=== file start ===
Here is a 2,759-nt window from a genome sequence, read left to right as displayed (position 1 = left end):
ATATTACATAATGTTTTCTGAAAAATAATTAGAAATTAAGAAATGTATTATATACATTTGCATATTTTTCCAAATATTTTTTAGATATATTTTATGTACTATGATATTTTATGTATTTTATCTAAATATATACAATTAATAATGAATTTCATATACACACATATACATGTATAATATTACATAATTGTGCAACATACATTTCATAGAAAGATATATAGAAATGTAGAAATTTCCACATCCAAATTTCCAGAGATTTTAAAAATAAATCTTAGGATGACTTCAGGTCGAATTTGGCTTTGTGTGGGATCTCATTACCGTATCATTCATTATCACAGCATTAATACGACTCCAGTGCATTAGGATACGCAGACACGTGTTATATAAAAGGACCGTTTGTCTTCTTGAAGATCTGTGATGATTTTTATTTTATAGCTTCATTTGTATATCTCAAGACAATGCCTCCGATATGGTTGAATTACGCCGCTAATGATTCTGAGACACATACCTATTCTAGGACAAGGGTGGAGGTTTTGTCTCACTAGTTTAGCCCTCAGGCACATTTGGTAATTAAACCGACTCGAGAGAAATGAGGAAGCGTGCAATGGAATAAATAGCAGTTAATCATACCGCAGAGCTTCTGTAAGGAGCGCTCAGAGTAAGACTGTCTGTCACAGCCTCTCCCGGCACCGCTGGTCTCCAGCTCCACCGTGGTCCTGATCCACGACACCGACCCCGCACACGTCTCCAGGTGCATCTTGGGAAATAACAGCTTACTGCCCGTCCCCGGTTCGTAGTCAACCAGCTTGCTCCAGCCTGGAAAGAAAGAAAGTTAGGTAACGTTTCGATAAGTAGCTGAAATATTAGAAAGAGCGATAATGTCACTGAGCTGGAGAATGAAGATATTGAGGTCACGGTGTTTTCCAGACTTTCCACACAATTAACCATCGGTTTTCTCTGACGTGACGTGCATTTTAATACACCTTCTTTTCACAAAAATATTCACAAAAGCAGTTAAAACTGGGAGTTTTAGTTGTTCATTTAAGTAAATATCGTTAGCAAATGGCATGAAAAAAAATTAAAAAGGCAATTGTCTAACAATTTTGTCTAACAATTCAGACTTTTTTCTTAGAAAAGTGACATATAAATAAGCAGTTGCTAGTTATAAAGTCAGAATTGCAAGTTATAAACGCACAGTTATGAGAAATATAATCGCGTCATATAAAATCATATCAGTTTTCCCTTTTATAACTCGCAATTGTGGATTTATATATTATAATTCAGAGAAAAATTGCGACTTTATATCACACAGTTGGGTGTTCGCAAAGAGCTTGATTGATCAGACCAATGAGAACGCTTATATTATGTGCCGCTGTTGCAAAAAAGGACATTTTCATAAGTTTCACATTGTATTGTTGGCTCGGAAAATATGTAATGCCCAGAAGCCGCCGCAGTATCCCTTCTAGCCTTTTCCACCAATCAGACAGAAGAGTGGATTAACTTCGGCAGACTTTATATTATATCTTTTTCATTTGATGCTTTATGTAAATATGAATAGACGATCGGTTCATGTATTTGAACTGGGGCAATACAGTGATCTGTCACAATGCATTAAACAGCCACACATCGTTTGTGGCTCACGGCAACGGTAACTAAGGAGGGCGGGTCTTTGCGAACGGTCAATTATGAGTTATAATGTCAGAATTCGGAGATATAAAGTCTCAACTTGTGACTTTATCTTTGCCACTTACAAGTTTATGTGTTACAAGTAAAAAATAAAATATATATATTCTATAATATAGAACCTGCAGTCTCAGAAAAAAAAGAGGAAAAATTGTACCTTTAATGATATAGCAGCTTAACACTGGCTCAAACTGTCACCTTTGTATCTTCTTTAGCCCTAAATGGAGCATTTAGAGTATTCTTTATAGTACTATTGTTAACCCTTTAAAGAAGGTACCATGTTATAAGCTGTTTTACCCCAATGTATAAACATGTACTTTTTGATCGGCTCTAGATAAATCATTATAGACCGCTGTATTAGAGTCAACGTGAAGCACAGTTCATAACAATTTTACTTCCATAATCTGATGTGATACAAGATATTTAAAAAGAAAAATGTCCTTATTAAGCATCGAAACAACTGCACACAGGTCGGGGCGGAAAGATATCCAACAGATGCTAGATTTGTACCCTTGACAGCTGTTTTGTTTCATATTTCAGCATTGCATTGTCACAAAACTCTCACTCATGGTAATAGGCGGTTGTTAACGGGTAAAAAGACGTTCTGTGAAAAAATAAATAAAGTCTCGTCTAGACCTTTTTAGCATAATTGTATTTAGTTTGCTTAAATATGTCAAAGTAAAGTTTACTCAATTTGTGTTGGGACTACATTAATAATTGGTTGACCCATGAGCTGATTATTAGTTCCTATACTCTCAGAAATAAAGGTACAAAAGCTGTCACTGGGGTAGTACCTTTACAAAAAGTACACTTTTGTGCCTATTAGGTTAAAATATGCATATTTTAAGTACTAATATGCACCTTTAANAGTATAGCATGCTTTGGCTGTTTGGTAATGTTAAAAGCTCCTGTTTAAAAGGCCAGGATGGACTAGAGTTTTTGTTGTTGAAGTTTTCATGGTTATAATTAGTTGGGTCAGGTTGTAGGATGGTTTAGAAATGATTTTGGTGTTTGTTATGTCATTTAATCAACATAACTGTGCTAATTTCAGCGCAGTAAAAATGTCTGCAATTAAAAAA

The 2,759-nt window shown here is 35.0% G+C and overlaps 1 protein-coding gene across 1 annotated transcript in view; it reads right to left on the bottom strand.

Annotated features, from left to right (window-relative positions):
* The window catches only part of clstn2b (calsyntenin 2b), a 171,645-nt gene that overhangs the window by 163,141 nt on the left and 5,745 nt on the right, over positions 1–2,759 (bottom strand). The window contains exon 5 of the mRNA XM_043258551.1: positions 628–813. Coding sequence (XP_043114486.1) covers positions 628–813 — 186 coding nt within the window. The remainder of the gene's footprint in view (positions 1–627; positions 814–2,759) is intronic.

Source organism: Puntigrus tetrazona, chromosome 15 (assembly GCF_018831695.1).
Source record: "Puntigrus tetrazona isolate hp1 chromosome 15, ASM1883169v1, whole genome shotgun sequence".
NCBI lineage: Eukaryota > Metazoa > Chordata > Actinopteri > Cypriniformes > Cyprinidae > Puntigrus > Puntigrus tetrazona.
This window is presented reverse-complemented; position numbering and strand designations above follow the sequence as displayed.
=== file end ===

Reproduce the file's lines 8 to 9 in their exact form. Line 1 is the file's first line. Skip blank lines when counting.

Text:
NCBI lineage: Eukaryota > Metazoa > Chordata > Actinopteri > Cypriniformes > Cyprinidae > Puntigrus > Puntigrus tetrazona.
This window is presented reverse-complemented; position numbering and strand designations above follow the sequence as displayed.